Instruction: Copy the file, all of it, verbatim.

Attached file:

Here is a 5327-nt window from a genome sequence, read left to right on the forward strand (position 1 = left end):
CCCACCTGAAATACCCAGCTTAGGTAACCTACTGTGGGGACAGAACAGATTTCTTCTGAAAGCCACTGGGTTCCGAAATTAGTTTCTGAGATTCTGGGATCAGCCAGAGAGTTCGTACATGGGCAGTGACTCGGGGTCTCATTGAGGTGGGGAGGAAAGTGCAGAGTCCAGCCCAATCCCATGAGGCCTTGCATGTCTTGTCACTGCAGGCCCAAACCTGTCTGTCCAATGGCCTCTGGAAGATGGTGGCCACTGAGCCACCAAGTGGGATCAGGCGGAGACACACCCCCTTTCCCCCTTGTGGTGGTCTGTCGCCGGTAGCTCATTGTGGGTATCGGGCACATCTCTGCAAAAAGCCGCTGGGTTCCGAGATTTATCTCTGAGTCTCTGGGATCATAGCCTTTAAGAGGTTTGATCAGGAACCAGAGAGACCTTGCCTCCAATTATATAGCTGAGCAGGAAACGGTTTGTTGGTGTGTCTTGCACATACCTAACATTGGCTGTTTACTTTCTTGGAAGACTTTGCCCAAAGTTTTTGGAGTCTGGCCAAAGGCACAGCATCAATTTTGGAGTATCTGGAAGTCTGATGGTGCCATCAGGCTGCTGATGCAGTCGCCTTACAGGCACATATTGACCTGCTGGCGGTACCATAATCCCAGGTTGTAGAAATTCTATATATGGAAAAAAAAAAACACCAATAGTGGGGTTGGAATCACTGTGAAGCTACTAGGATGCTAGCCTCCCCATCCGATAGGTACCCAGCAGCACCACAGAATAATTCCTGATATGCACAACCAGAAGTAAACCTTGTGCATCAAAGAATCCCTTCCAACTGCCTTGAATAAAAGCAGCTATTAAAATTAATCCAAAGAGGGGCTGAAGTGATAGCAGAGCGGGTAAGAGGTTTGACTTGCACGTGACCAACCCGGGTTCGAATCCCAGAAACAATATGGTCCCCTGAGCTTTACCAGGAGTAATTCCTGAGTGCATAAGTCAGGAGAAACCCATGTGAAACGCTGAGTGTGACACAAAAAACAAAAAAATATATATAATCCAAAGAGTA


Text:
Here is a 5327-nt window from a genome sequence, read left to right on the forward strand (position 1 = left end):
CCCACCTGAAATACCCAGCTTAGGTAACCTACTGTGGGGACAGAACAGATTTCTTCTGAAAGCCACTGGGTTCCGAAATTAGTTTCTGAGATTCTGGGATCAGCCAGAGAGTTCGTACATGGGCAGTGACTCGGGGTCTCATTGAGGTGGGGAGGAAAGTGCAGAGTCCAGCCCAATCCCATGAGGCCTTGCATGTCTTGTCACTGCAGGCCCAAACCTGTCTGTCCAATGGCCTCTGGAAGATGGTGGCCACTGAGCCACCAAGTGGGATCAGGCGGAGACACACCCCCTTTCCCCCTTGTGGTGGTCTGTCGCCGGTAGCTCATTGTGGGTATCGGGCACATCTCTGCAAAAAGCCGCTGGGTTCCGAGATTTATCTCTGAGTCTCTGGGATCATAGCCTTTAAGAGGTTTGATCAGGAACCAGAGAGACCTTGCCTCCAATTATATAGCTGAGCAGGAAACGGTTTGTTGGTGTGTCTTGCACATACCTAACATTGGCTGTTTACTTTCTTGGAAGACTTTGCCCAAAGTTTTTGGAGTCTGGCCAAAGGCACAGCATCAATTTTGGAGTATCTGGAAGTCTGATGGTGCCATCAGGCTGCTGATGCAGTCGCCTTACAGGCACATATTGACCTGCTGGCGGTACCATAATCCCAGGTTGTAGAAATTCTATATATGGAAAAAAAAAAACACCAATAGTGGGGTTGGAATCACTGTGAAGCTACTAGGATGCTAGCCTCCCCATCCGATAGGTACCCAGCAGCACCACAGAATAATTCCTGATATGCACAACCAGAAGTAAACCTTGTGCATCAAAGAATCCCTTCCAACTGCCTTGAATAAAAGCAGCTATTAAAATTAATCCAAAGAGGGGCTGAAGTGATAGCAGAGCGGGTAAGAGGTTTGACTTGCACGTGACCAACCCGGGTTCGAATCCCAGAAACAATATGGTCCCCTGAGCTTTACCAGGAGTAATTCCTGAGTGCATAAGTCAGGAGAAACCCATGTGAAACGCTGAGTGTGACACAAAAAACAAAAAAATATATATAATCCAAAGAGTA